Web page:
Gastroparesis

Gastroparesis is when your stomach muscles don't contract they way they should to push food through your digestive system. The food moves very slowly through your system or stops moving altogether.

You might have an upset stomach or vomiting if you have gastroparesis. Your blood sugar level might rise and your body might not get the nutrition it needs.

Gastroparesis cannot be cured, but our gastroenterologists can help improve your symptoms by suggesting diet changes and medication.

You Are at Risk for Gastroparesis if You Have:

  • Diabetes
  • Abdominal infection
  • Injury from abdominal surgery
  • Anorexia or bulimia
  • Parkinson's disease
  • Hypothyroidism
  • Scleroderma

You also are at risk if you:

  • Are being treated for cancer
  • Take medications that slow down digestion, including antidepressants and pain medicine

Doctors aren't always sure what causes gastroparesis. It may be caused by damage to a nerve that goes from the brain to the stomach. This nerve (vagus nerve) sends signals for the muscles involved with digestion to work. Diabetes, injury and diseases such as Parkinson's disease and multiple sclerosis can cause damage to the nerve.

Symptoms

Gastroparesis can cause symptoms, including:

  • Feeling full even when you've eaten little
  • Low appetite
  • Weight loss
  • Nausea
  • Vomiting
  • Abdominal pain
  • Stomach bloating
  • Heartburn or reflux
  • Malnutrition
  • Changes in your blood sugar

If you have symptoms that you cannot explain or that worry you, see your doctor.

Diagnosis

Your doctor may order tests to find out if you have gastroparesis or another problem. The tests include:

  • Stomach-emptying (gastric-emptying) test – This test measures how long it takes food to move through your stomach. You eat food that has a small amount of radioactive substance. Your doctor places a camera on top of your stomach to track the time as the food moves along.
  • Upper endoscopy – Your doctor inserts a thin tube down your throat and into your stomach and small intestine. The tube has a tiny camera at the end. The camera lets your doctor to see what is going on inside of your body.
  • Capsule endoscopy – You swallow a capsule that contains a tiny camera. It takes pictures along your digestive tract. The capsule leaves your body through a bowel movement and can be flushed. The pictures show your doctor what is going on in your digestive system.
  • Upper GI series – You stand or sit in front of an X-ray machine and drink a chalky liquid (barium). You fast (no eating or drinking) for hours before the test. The barium coats the inside of your intestines and helps your doctor see if food is still in your stomach even after fasting.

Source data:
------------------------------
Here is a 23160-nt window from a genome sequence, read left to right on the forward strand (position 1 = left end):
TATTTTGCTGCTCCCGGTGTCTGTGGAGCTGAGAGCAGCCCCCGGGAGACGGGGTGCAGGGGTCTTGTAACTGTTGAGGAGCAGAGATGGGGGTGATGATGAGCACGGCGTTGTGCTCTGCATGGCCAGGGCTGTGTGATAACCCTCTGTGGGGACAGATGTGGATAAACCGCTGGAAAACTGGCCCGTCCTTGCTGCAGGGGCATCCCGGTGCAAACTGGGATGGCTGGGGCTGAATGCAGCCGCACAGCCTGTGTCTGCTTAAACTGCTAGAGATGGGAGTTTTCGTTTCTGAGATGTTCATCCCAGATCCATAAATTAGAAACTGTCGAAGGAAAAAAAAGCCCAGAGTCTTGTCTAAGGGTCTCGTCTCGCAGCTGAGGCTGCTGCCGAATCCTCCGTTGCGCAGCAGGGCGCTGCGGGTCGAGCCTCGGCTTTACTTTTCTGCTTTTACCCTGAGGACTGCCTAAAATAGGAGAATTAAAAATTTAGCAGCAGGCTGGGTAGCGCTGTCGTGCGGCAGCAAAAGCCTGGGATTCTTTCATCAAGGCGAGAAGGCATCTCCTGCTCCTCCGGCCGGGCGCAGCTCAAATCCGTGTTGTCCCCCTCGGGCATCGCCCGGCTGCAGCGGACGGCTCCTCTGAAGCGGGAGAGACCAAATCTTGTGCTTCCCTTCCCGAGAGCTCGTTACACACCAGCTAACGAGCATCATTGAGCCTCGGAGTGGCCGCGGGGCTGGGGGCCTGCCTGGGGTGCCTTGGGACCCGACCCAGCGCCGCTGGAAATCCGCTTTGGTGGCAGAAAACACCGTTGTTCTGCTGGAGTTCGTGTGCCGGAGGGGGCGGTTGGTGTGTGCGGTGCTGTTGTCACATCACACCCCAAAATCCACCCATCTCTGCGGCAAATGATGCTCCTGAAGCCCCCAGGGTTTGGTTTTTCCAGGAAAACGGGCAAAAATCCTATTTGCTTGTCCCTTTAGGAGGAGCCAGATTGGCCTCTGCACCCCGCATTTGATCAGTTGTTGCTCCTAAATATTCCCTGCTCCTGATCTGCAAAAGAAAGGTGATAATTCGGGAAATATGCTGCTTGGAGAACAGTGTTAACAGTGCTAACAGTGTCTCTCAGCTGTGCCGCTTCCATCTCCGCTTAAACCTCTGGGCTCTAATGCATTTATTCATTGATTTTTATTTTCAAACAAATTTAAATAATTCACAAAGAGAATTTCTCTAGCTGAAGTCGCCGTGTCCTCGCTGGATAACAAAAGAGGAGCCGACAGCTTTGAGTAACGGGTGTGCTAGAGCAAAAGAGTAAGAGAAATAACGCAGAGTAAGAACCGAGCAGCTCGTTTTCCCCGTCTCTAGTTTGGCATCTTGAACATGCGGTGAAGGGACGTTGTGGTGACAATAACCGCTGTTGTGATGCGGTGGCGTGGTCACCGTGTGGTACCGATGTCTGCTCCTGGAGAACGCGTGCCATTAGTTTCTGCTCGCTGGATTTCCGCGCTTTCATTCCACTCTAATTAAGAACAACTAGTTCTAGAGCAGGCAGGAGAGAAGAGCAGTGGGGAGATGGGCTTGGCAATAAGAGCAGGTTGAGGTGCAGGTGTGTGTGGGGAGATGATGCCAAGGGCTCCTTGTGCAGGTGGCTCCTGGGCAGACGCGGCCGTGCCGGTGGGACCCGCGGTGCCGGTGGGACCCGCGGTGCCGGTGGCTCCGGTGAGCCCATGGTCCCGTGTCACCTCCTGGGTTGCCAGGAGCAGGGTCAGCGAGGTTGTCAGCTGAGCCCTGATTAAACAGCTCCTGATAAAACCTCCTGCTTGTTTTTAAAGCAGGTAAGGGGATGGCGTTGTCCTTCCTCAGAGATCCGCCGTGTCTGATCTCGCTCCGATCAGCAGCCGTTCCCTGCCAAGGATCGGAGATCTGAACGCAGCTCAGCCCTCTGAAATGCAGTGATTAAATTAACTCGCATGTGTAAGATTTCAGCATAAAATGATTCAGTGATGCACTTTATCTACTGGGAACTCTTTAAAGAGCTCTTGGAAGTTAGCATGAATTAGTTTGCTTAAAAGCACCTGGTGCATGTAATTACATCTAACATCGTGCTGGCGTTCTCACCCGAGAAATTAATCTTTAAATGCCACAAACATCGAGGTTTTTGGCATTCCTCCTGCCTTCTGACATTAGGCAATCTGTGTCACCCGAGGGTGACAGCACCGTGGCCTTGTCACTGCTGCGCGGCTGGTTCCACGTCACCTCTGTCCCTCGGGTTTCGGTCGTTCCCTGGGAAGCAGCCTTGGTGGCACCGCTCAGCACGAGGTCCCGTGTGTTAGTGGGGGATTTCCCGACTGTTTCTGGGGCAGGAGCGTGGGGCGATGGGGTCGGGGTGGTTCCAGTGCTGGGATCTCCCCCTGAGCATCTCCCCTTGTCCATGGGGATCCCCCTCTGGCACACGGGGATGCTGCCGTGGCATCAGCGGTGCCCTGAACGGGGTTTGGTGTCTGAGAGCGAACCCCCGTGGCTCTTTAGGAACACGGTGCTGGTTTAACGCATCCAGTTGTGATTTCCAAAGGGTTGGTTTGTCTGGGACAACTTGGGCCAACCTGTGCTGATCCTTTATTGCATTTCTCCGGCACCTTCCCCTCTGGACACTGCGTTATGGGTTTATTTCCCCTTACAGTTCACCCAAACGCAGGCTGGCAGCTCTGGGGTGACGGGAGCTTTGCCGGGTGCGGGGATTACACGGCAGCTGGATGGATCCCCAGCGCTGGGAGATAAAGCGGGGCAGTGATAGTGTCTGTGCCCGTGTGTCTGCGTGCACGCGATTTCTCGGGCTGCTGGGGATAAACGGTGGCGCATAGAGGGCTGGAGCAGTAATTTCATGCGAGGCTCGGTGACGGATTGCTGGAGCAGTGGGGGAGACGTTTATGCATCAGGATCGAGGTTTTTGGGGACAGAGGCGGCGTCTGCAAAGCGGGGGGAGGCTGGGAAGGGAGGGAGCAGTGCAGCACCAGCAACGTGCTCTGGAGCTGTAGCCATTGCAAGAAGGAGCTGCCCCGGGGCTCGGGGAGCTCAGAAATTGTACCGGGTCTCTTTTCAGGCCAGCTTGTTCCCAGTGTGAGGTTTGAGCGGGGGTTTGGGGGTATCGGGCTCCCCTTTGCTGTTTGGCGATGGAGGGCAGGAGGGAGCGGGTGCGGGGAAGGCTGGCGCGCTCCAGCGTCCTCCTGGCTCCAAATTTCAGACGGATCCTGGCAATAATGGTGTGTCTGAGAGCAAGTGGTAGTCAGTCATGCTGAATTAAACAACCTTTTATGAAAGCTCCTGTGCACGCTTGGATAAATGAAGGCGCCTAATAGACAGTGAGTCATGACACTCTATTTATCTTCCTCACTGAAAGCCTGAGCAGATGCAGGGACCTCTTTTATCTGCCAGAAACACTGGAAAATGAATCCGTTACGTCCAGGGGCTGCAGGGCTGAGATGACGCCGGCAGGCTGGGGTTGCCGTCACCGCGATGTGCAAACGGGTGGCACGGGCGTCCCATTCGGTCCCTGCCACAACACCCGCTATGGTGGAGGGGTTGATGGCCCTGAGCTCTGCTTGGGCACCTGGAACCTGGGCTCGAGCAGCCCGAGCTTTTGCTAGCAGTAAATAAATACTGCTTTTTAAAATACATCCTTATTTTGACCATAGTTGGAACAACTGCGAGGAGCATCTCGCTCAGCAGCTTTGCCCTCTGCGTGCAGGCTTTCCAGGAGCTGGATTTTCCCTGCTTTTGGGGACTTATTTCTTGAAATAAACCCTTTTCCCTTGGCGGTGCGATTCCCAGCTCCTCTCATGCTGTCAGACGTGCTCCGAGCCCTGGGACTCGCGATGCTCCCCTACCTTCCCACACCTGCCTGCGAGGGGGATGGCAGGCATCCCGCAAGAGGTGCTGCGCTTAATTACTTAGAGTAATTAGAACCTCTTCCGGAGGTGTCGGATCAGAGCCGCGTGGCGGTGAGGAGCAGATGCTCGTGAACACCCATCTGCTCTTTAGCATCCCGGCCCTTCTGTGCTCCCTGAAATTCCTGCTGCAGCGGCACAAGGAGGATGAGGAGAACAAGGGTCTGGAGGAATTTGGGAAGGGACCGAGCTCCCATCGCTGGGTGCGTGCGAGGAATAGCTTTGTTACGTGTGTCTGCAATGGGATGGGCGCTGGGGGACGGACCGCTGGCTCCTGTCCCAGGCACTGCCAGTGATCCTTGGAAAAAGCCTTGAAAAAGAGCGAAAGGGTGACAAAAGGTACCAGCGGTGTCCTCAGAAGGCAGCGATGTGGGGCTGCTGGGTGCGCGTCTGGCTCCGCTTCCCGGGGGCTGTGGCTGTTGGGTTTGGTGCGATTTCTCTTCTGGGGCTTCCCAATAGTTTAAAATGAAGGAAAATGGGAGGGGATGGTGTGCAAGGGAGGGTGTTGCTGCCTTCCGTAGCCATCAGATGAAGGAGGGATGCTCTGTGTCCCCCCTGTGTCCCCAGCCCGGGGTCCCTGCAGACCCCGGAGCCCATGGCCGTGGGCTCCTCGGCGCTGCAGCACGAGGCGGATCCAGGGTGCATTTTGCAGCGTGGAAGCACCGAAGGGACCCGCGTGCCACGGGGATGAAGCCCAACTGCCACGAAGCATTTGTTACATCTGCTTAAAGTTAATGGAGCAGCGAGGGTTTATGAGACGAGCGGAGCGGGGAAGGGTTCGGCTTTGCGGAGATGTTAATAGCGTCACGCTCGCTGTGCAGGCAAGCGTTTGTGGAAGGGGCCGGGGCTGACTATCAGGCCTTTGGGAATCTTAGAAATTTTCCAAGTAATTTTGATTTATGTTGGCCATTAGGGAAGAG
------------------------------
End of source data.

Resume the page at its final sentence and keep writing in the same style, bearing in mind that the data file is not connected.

• Ultrasound – Your doctor rubs an ultrasound wand over your abdomen. Ultrasound uses sound waves to create pictures of your insides. This test helps your doctor rule out problems. Sometimes ultrasound is done by passing a tube down your esophagus and into your stomach. The tube has a tiny camera so your doctor can see what is happening in hard-to-reach areas. This is called endosonography/endoscopic ultrasound (EUS).

Treatment

It's important to see a doctor if you have symptoms of gastroparesis. It can get worse if you don't have treatment. Food can get stuck in your stomach and harden or cause harmful bacteria to grow. You might not get the benefits from the food you eat, and your blood sugar can rise. This is especially bad if you have diabetes.

Treating gastroparesis depends on its cause. Your doctor might suggest medication and changes to your diet. You might work with a dietitian to learn how to eat to make you feel better.

Dietary changes may include eating:

  • Less food more often
  • Soups or pureed foods
  • Low-fat foods, with small amounts of fatty foods introduced slowly
  • Cooked fruit and vegetables instead of raw
  • Few fibrous fruits and vegetables

Your doctor or dietitian may recommend you go for a walk after you eat.

If you cannot eat at all, you may need to be fed through a tube inserted through your skin into your small intestine. Or, the tube can go through your nose or mouth to your intestine.

Your doctor may prescribe a drug to control your nausea or help your stomach muscles work better. Some patients need surgery.

How to Prevent Gastroparesis

You can't prevent gastroparesis except by avoiding diseases, conditions and medications that contribute to it. This includes diabetes and eating disorders (anorexia, bulimia).

Find an Aurora Health Care GI Specialist